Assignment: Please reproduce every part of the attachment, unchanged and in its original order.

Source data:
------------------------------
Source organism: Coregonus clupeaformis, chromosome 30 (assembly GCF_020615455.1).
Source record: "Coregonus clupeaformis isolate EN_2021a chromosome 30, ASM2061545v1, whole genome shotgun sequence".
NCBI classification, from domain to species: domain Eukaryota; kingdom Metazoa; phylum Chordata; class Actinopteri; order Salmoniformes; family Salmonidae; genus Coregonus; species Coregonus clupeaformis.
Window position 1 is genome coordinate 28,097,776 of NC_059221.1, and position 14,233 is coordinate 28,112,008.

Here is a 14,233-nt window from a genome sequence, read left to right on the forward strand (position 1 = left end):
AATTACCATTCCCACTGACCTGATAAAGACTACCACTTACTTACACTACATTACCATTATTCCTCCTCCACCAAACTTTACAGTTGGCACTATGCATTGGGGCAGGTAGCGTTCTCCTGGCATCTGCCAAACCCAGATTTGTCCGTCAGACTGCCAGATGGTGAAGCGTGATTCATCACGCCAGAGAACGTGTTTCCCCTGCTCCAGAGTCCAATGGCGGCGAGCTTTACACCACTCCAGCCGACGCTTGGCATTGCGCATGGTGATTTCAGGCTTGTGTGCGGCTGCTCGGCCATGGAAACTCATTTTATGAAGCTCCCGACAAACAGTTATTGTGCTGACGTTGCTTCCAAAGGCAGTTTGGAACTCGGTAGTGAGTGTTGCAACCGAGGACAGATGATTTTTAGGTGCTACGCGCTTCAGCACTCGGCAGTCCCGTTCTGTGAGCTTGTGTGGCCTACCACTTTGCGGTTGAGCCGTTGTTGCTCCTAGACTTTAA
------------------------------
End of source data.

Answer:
Source organism: Coregonus clupeaformis, chromosome 30 (assembly GCF_020615455.1).
Source record: "Coregonus clupeaformis isolate EN_2021a chromosome 30, ASM2061545v1, whole genome shotgun sequence".
NCBI classification, from domain to species: domain Eukaryota; kingdom Metazoa; phylum Chordata; class Actinopteri; order Salmoniformes; family Salmonidae; genus Coregonus; species Coregonus clupeaformis.
Window position 1 is genome coordinate 28,097,776 of NC_059221.1, and position 14,233 is coordinate 28,112,008.

Here is a 14,233-nt window from a genome sequence, read left to right on the forward strand (position 1 = left end):
AATTACCATTCCCACTGACCTGATAAAGACTACCACTTACTTACACTACATTACCATTATTCCTCCTCCACCAAACTTTACAGTTGGCACTATGCATTGGGGCAGGTAGCGTTCTCCTGGCATCTGCCAAACCCAGATTTGTCCGTCAGACTGCCAGATGGTGAAGCGTGATTCATCACGCCAGAGAACGTGTTTCCCCTGCTCCAGAGTCCAATGGCGGCGAGCTTTACACCACTCCAGCCGACGCTTGGCATTGCGCATGGTGATTTCAGGCTTGTGTGCGGCTGCTCGGCCATGGAAACTCATTTTATGAAGCTCCCGACAAACAGTTATTGTGCTGACGTTGCTTCCAAAGGCAGTTTGGAACTCGGTAGTGAGTGTTGCAACCGAGGACAGATGATTTTTAGGTGCTACGCGCTTCAGCACTCGGCAGTCCCGTTCTGTGAGCTTGTGTGGCCTACCACTTTGCGGTTGAGCCGTTGTTGCTCCTAGACTTTAA